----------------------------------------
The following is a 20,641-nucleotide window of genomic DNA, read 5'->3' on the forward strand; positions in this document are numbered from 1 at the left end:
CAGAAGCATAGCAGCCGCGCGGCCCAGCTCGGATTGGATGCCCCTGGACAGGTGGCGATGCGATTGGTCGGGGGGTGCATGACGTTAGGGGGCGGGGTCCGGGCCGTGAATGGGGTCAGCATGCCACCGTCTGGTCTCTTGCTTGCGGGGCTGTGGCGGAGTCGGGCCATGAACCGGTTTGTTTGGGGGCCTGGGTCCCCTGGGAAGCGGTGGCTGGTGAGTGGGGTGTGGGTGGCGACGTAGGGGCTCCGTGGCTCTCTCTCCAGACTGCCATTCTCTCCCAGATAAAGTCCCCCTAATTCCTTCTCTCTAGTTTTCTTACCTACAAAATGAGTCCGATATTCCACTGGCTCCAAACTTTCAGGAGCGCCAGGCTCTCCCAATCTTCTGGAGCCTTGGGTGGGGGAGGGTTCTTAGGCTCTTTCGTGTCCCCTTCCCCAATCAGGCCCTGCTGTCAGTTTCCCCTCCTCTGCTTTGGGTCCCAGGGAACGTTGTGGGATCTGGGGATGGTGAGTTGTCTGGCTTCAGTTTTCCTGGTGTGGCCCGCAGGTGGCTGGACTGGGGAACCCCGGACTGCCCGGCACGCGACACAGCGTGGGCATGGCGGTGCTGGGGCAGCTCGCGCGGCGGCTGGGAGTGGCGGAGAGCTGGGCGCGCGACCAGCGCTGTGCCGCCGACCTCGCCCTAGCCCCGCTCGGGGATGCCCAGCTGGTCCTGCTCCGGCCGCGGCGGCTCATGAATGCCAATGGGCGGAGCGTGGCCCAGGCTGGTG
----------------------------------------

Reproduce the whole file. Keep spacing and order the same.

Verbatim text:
The following is a 20,641-nucleotide window of genomic DNA, read 5'->3' on the forward strand; positions in this document are numbered from 1 at the left end:
CAGAAGCATAGCAGCCGCGCGGCCCAGCTCGGATTGGATGCCCCTGGACAGGTGGCGATGCGATTGGTCGGGGGGTGCATGACGTTAGGGGGCGGGGTCCGGGCCGTGAATGGGGTCAGCATGCCACCGTCTGGTCTCTTGCTTGCGGGGCTGTGGCGGAGTCGGGCCATGAACCGGTTTGTTTGGGGGCCTGGGTCCCCTGGGAAGCGGTGGCTGGTGAGTGGGGTGTGGGTGGCGACGTAGGGGCTCCGTGGCTCTCTCTCCAGACTGCCATTCTCTCCCAGATAAAGTCCCCCTAATTCCTTCTCTCTAGTTTTCTTACCTACAAAATGAGTCCGATATTCCACTGGCTCCAAACTTTCAGGAGCGCCAGGCTCTCCCAATCTTCTGGAGCCTTGGGTGGGGGAGGGTTCTTAGGCTCTTTCGTGTCCCCTTCCCCAATCAGGCCCTGCTGTCAGTTTCCCCTCCTCTGCTTTGGGTCCCAGGGAACGTTGTGGGATCTGGGGATGGTGAGTTGTCTGGCTTCAGTTTTCCTGGTGTGGCCCGCAGGTGGCTGGACTGGGGAACCCCGGACTGCCCGGCACGCGACACAGCGTGGGCATGGCGGTGCTGGGGCAGCTCGCGCGGCGGCTGGGAGTGGCGGAGAGCTGGGCGCGCGACCAGCGCTGTGCCGCCGACCTCGCCCTAGCCCCGCTCGGGGATGCCCAGCTGGTCCTGCTCCGGCCGCGGCGGCTCATGAATGCCAATGGGCGGAGCGTGGCCCAGGCTGGTG